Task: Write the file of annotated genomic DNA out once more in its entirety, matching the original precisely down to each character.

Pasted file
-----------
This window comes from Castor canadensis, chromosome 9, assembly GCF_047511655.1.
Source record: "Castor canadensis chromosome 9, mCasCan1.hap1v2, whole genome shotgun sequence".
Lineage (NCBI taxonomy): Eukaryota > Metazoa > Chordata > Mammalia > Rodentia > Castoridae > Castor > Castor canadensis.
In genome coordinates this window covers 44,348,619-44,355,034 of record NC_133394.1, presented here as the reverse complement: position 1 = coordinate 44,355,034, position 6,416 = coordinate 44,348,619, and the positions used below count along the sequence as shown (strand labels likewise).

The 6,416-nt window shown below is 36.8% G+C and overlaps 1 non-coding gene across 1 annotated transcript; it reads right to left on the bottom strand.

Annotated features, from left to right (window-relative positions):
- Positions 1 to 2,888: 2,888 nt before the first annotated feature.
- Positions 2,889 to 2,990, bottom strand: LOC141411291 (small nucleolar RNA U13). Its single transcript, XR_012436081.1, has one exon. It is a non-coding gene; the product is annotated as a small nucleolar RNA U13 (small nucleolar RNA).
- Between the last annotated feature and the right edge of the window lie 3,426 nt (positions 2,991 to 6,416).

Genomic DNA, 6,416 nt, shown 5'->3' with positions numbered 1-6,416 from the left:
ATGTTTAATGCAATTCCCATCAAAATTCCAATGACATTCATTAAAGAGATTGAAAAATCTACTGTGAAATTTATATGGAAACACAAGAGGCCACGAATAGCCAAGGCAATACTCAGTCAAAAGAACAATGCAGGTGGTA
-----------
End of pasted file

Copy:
This window comes from Castor canadensis, chromosome 9, assembly GCF_047511655.1.
Source record: "Castor canadensis chromosome 9, mCasCan1.hap1v2, whole genome shotgun sequence".
Lineage (NCBI taxonomy): Eukaryota > Metazoa > Chordata > Mammalia > Rodentia > Castoridae > Castor > Castor canadensis.
In genome coordinates this window covers 44,348,619-44,355,034 of record NC_133394.1, presented here as the reverse complement: position 1 = coordinate 44,355,034, position 6,416 = coordinate 44,348,619, and the positions used below count along the sequence as shown (strand labels likewise).

The 6,416-nt window shown below is 36.8% G+C and overlaps 1 non-coding gene across 1 annotated transcript; it reads right to left on the bottom strand.

Annotated features, from left to right (window-relative positions):
- Positions 1 to 2,888: 2,888 nt before the first annotated feature.
- Positions 2,889 to 2,990, bottom strand: LOC141411291 (small nucleolar RNA U13). Its single transcript, XR_012436081.1, has one exon. It is a non-coding gene; the product is annotated as a small nucleolar RNA U13 (small nucleolar RNA).
- Between the last annotated feature and the right edge of the window lie 3,426 nt (positions 2,991 to 6,416).

Genomic DNA, 6,416 nt, shown 5'->3' with positions numbered 1-6,416 from the left:
ATGTTTAATGCAATTCCCATCAAAATTCCAATGACATTCATTAAAGAGATTGAAAAATCTACTGTGAAATTTATATGGAAACACAAGAGGCCACGAATAGCCAAGGCAATACTCAGTCAAAAGAACAATGCAGGTGGTA